Secrecy pollutes first CA cap and trade auction
November 20, 2012
By Katy Grimes
Ignoring a lawsuit filed by the California Chamber of Commerce, the California Air Resources Board went ahead with its first auction of greenhouse gas allowances last Wednesday, Nov. 14. The results of the auction were announced Monday.
Despite trying to sound as if the auction was a resounding success in a media conference call on Monday, it appears that CARB’s first auction lacked a little luster.
But the overshadowing issue was the secrecy in which the auction was conducted by the state agency, and its refusal to publish any information about the bidders or the amounts they purchased.
The big secret
Several emissions trading and auction processes have taken place in other parts of the country, and most disclose more auction information, including bidder information, to improve price discovery, technology innovation and other market features.
A 2009 lawsuit was filed against the New Jersey Environmental Protection Agency over its secrecy methods in carbon auctions in the Northeast Regional Greenhouse Gas Initiative. Previous requests for the identity of bidders, the price of bids and quantity and type of allowances sold to successful bidders had not been disclosed.
Experts from the University of Virginia, Resources for the Future and the California Institute of Technology were hired to assist in designing the Northeast regional greenhouse gas program, RGGI. They were concerned with avoiding collusion and recommended the identity of winning bidders be revealed, along with the market clearing price in the auction, the New Jersey Watchdog reported. The New Jersey Watchdog filed a Freedom of Information Act request, and the lead reporter was the plaintiff in the case.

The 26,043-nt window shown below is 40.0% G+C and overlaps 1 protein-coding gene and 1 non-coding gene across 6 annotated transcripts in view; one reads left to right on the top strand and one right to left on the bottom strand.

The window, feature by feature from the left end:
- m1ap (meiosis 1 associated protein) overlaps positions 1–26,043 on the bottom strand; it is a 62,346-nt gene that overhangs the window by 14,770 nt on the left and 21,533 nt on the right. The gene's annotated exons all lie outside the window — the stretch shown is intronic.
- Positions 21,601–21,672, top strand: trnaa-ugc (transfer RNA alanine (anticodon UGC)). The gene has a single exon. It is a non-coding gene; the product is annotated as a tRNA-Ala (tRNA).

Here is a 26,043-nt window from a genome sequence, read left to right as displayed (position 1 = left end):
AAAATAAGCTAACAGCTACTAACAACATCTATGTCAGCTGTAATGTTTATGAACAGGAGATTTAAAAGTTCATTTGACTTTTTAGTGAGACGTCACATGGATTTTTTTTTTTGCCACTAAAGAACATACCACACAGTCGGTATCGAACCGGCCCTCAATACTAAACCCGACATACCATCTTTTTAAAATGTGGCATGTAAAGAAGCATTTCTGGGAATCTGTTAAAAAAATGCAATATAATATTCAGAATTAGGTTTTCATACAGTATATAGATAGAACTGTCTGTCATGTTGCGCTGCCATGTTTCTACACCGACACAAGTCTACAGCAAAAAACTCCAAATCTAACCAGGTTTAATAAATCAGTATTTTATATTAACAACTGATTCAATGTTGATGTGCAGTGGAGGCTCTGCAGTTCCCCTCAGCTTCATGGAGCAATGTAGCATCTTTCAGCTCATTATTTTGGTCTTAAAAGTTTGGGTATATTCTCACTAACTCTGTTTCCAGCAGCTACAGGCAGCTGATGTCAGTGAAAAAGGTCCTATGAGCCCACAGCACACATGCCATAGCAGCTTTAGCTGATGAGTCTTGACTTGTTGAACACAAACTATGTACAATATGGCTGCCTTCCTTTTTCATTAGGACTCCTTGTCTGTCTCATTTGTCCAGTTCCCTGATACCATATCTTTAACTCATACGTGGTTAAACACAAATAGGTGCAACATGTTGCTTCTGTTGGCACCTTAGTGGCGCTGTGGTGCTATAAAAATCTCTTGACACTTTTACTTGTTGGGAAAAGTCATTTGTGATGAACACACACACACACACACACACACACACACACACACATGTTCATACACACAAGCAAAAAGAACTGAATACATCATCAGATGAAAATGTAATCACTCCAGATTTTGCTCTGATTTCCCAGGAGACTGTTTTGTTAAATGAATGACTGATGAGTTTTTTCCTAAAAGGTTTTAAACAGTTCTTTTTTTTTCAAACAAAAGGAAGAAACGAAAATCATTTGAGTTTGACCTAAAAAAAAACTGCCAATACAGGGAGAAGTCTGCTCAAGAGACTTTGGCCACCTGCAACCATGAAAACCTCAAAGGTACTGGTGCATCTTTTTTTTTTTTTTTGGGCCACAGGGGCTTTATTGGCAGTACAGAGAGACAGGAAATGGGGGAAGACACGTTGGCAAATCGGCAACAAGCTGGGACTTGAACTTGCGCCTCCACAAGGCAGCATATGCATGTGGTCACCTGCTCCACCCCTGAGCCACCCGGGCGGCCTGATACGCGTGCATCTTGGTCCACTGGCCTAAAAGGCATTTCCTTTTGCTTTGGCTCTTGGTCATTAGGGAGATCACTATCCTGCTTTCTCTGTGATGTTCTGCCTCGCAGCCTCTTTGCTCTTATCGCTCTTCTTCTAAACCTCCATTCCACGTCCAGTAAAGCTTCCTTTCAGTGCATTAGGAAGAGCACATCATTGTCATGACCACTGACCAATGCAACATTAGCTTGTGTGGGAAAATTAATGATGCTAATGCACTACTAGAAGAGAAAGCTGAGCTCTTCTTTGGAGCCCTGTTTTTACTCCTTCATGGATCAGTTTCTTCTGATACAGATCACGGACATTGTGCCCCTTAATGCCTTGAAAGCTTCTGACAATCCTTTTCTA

The California Air Resources Board has ignored requests for transparency, and instead went ahead with the closed auction. “It was designed to withstand legal challenges,” CARB Chairwoman Mary Nichols said.
The big sale
The Air Resources Board offered 23.1 million carbon allowances for 2013 trading, and 39.5 million for trading in 2015. Each credit or permit purchased allows the release of one metric ton of carbon. But the carbon credits only sold for nine cents above the reserve price of $10 per share, and far below the market price.
During the conference call, Nichols said the auction wasn’t about raising revenue, but about the cap. “Our goal is to reduce carbon at a reasonable price,” Nichols added.
According to Bloomberg New Energy Finance, “Permits for the first compliance period were expected to clear between $12 and $15 a ton” in the auction..
According to CARB:
* Total 2013 Allowances Available for Sale: 23,126,110;
* Total 2013 Allowances Sold at Auction: 23,126,110;
* Auction Reserve Price: $10.00
* Settlement Price Per Allowance: $10.09
Of the 39,450,000 allowances for sale for 2015, only 5,576,000 sold.
The big lie